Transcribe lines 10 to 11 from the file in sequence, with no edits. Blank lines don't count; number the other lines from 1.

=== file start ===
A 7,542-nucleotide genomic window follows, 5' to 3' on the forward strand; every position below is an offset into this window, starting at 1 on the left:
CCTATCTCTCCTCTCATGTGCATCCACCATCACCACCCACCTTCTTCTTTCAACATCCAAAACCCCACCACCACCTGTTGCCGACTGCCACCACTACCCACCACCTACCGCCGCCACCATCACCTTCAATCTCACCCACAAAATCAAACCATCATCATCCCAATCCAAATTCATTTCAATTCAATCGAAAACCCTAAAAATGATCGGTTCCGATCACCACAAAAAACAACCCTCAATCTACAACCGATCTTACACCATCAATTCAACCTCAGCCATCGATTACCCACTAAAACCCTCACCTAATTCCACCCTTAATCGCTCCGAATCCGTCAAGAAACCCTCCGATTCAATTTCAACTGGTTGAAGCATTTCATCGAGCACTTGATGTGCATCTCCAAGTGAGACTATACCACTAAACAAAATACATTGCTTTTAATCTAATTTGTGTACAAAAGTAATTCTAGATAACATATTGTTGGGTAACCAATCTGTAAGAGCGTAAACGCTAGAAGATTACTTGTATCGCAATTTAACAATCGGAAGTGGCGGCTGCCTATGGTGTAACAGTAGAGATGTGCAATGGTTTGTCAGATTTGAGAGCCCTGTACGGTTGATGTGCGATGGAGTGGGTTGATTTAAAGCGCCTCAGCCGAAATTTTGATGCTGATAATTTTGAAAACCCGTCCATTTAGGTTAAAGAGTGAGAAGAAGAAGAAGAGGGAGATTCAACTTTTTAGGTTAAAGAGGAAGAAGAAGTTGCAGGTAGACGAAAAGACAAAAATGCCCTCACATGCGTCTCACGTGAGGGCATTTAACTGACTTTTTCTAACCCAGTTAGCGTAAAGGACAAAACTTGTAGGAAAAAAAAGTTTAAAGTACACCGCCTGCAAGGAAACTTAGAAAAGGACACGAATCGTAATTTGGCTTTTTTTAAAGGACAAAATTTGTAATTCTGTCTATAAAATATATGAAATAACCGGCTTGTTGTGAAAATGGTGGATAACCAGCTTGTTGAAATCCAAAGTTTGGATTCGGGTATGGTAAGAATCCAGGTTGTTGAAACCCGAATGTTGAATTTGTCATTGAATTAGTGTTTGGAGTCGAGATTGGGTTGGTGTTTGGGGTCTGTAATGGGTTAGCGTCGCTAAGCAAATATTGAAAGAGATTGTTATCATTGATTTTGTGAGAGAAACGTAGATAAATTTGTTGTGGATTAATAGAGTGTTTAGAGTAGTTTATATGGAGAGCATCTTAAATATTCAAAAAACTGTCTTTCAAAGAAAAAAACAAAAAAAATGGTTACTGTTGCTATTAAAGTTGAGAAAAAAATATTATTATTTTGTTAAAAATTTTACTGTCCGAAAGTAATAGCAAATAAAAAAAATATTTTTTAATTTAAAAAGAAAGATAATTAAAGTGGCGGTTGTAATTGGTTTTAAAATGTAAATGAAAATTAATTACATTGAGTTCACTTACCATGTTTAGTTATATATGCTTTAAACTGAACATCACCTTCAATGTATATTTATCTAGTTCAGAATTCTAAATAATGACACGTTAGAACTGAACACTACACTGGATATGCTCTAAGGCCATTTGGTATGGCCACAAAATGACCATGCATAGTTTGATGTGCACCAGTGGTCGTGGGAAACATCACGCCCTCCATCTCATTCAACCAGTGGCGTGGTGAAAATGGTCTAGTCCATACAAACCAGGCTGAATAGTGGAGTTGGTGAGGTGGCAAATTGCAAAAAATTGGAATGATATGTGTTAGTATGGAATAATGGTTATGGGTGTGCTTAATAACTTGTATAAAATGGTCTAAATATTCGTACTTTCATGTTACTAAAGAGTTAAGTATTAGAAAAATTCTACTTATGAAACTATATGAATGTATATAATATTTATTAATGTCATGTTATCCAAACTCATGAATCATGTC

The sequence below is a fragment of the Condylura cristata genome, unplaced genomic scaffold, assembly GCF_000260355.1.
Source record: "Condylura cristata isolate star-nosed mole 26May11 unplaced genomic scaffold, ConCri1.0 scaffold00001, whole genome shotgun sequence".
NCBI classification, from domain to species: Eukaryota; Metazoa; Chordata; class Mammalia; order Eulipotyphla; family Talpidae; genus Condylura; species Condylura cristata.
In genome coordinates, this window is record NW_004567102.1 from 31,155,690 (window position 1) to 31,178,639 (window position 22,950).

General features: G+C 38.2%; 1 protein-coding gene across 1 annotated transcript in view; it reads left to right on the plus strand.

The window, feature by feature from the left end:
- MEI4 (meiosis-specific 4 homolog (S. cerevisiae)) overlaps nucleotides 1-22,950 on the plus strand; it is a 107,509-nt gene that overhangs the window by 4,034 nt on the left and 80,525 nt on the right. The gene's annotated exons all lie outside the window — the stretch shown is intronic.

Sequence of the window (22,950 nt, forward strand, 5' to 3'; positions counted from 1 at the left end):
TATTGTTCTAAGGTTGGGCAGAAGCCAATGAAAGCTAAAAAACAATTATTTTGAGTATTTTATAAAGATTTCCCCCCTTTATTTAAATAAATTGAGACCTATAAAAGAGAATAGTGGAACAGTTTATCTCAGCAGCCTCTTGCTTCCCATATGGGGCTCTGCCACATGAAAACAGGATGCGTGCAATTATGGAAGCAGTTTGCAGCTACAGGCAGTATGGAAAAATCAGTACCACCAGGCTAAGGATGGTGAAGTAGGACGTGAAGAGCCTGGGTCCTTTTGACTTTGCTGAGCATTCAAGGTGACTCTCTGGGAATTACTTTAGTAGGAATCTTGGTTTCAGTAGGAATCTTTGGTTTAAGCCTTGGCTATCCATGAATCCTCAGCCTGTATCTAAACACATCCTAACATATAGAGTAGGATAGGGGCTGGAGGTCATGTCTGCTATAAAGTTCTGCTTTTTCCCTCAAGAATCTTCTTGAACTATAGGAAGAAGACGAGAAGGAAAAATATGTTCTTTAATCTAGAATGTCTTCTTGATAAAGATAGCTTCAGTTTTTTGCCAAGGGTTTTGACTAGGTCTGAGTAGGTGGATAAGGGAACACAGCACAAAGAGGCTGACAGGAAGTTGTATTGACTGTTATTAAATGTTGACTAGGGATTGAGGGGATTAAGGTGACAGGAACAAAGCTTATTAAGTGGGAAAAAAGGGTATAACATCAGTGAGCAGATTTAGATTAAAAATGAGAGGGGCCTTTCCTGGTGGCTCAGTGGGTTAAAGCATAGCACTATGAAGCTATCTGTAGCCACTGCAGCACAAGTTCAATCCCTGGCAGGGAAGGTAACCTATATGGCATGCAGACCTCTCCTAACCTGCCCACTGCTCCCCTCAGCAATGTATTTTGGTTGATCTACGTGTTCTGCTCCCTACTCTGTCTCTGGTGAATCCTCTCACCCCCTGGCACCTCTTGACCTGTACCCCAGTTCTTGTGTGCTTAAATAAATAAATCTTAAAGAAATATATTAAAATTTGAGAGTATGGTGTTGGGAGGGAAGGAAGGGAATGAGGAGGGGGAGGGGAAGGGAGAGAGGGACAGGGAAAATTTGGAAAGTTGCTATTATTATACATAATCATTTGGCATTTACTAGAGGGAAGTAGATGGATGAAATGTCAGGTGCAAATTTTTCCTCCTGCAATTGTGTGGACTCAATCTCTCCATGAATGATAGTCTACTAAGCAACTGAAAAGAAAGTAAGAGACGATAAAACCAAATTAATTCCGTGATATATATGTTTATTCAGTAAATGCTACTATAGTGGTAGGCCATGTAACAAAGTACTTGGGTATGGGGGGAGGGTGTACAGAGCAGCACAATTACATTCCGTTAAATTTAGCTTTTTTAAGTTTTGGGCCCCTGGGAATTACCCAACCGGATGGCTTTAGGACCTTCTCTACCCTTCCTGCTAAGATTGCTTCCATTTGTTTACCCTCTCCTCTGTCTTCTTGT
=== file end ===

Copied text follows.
Sequence of the window (22,950 nt, forward strand, 5' to 3'; positions counted from 1 at the left end):
TATTGTTCTAAGGTTGGGCAGAAGCCAATGAAAGCTAAAAAACAATTATTTTGAGTATTTTATAAAGATTTCCCCCCTTTATTTAAATAAATTGAGACCTATAAAAGAGAATAGTGGAACAGTTTATCTCAGCAGCCTCTTGCTTCCCATATGGGGCTCTGCCACATGAAAACAGGATGCGTGCAATTATGGAAGCAGTTTGCAGCTACAGGCAGTATGGAAAAATCAGTACCACCAGGCTAAGGATGGTGAAGTAGGACGTGAAGAGCCTGGGTCCTTTTGACTTTGCTGAGCATTCAAGGTGACTCTCTGGGAATTACTTTAGTAGGAATCTTGGTTTCAGTAGGAATCTTTGGTTTAAGCCTTGGCTATCCATGAATCCTCAGCCTGTATCTAAACACATCCTAACATATAGAGTAGGATAGGGGCTGGAGGTCATGTCTGCTATAAAGTTCTGCTTTTTCCCTCAAGAATCTTCTTGAACTATAGGAAGAAGACGAGAAGGAAAAATATGTTCTTTAATCTAGAATGTCTTCTTGATAAAGATAGCTTCAGTTTTTTGCCAAGGGTTTTGACTAGGTCTGAGTAGGTGGATAAGGGAACACAGCACAAAGAGGCTGACAGGAAGTTGTATTGACTGTTATTAAATGTTGACTAGGGATTGAGGGGATTAAGGTGACAGGAACAAAGCTTATTAAGTGGGAAAAAAGGGTATAACATCAGTGAGCAGATTTAGATTAAAAATGAGAGGGGCCTTTCCTGGTGGCTCAGTGGGTTAAAGCATAGCACTATGAAGCTATCTGTAGCCACTGCAGCACAAGTTCAATCCCTGGCAGGGAAGGTAACCTATATGGCATGCAGACCTCTCCTAACCTGCCCACTGCTCCCCTCAGCAATGTATTTTGGTTGATCTACGTGTTCTGCTCCCTACTCTGTCTCTGGTGAATCCTCTCACCCCCTGGCACCTCTTGACCTGTACCCCAGTTCTTGTGTGCTTAAATAAATAAATCTTAAAGAAATATATTAAAATTTGAGAGTATGGTGTTGGGAGGGAAGGAAGGGAATGAGGAGGGGGAGGGGAAGGGAGAGAGGGACAGGGAAAATTTGGAAAGTTGCTATTATTATACATAATCATTTGGCATTTACTAGAGGGAAGTAGATGGATGAAATGTCAGGTGCAAATTTTTCCTCCTGCAATTGTGTGGACTCAATCTCTCCATGAATGATAGTCTACTAAGCAACTGAAAAGAAAGTAAGAGACGATAAAACCAAATTAATTCCGTGATATATATGTTTATTCAGTAAATGCTACTATAGTGGTAGGCCATGTAACAAAGTACTTGGGTATGGGGGGAGGGTGTACAGAGCAGCACAATTACATTCCGTTAAATTTAGCTTTTTTAAGTTTTGGGCCCCTGGGAATTACCCAACCGGATGGCTTTAGGACCTTCTCTACCCTTCCTGCTAAGATTGCTTCCATTTGTTTACCCTCTCCTCTGTCTTCTTGT